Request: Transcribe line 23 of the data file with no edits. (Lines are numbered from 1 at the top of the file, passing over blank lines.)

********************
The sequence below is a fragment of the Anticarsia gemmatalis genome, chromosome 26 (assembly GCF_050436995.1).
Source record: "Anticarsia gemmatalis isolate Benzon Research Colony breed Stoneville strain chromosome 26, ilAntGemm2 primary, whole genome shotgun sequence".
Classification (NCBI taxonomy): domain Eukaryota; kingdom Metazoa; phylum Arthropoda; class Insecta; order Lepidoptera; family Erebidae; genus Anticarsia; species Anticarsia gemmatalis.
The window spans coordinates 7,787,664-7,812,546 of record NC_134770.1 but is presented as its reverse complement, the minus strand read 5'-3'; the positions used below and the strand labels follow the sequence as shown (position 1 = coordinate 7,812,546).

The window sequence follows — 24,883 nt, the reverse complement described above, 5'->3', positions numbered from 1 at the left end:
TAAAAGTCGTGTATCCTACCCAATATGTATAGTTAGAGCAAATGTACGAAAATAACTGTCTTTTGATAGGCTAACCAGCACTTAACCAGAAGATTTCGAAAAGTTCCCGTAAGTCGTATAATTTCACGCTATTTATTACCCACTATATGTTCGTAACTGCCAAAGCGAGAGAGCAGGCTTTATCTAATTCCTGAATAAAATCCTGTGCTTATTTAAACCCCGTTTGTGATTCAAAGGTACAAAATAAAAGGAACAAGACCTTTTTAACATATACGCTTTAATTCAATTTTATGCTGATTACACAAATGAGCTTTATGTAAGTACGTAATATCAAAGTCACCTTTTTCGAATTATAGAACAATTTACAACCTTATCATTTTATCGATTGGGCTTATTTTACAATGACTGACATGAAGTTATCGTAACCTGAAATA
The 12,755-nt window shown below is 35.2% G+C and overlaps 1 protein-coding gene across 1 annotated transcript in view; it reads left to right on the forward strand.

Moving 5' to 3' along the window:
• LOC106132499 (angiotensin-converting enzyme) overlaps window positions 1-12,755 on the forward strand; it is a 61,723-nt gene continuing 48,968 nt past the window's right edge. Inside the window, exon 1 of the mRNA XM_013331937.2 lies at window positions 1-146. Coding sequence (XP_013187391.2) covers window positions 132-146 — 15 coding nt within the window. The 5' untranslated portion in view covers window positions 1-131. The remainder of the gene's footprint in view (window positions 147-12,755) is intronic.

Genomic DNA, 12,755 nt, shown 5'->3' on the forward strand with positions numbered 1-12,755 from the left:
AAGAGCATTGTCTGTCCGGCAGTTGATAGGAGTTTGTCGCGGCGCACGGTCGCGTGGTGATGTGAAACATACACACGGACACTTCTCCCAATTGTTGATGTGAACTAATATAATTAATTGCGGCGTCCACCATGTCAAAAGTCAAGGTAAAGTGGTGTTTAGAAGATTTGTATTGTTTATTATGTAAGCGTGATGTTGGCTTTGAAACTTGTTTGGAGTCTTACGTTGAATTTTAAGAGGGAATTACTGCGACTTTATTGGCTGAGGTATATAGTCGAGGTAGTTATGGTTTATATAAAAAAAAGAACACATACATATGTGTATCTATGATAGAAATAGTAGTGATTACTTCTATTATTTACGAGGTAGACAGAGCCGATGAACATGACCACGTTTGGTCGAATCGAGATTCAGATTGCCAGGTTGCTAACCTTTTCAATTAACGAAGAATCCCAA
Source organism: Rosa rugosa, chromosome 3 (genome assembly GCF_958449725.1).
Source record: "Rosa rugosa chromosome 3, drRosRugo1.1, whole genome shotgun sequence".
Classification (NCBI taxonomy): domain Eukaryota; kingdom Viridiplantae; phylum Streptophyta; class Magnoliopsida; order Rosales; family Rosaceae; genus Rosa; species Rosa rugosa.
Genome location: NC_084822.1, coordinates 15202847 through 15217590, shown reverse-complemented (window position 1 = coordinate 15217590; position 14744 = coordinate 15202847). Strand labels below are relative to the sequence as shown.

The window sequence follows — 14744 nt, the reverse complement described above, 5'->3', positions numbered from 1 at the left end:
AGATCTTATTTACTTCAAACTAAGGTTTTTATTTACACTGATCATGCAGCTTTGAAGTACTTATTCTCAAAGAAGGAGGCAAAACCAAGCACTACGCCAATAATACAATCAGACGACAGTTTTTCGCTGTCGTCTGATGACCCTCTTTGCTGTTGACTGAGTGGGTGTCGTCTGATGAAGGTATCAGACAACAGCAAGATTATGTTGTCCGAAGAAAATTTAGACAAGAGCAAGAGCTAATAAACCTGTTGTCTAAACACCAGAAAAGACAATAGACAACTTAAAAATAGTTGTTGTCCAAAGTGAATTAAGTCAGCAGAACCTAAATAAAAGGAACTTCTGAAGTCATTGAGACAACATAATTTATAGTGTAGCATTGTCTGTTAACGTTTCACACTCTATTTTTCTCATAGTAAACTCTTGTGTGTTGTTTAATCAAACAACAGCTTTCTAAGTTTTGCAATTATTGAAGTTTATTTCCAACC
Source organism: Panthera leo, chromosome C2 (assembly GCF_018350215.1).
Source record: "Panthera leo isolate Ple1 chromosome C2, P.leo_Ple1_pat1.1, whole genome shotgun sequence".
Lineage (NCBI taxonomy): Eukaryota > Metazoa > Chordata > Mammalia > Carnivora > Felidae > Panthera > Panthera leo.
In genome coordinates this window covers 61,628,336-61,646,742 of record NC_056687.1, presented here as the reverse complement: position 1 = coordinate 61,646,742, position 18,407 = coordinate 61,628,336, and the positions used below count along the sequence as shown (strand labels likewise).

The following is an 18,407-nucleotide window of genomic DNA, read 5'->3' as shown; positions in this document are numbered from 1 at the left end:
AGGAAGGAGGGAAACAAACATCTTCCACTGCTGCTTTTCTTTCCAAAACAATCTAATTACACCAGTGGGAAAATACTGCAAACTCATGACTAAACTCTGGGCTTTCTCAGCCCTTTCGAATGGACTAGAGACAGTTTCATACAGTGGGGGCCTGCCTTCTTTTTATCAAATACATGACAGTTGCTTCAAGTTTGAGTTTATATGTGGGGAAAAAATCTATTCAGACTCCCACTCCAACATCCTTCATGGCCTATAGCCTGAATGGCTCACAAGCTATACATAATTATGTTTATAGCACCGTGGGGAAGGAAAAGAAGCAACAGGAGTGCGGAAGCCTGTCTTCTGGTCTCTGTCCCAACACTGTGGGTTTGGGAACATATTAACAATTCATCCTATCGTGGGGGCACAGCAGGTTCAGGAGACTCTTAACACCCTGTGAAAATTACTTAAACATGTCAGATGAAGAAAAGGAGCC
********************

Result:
AGGAAGGAGGGAAACAAACATCTTCCACTGCTGCTTTTCTTTCCAAAACAATCTAATTACACCAGTGGGAAAATACTGCAAACTCATGACTAAACTCTGGGCTTTCTCAGCCCTTTCGAATGGACTAGAGACAGTTTCATACAGTGGGGGCCTGCCTTCTTTTTATCAAATACATGACAGTTGCTTCAAGTTTGAGTTTATATGTGGGGAAAAAATCTATTCAGACTCCCACTCCAACATCCTTCATGGCCTATAGCCTGAATGGCTCACAAGCTATACATAATTATGTTTATAGCACCGTGGGGAAGGAAAAGAAGCAACAGGAGTGCGGAAGCCTGTCTTCTGGTCTCTGTCCCAACACTGTGGGTTTGGGAACATATTAACAATTCATCCTATCGTGGGGGCACAGCAGGTTCAGGAGACTCTTAACACCCTGTGAAAATTACTTAAACATGTCAGATGAAGAAAAGGAGCC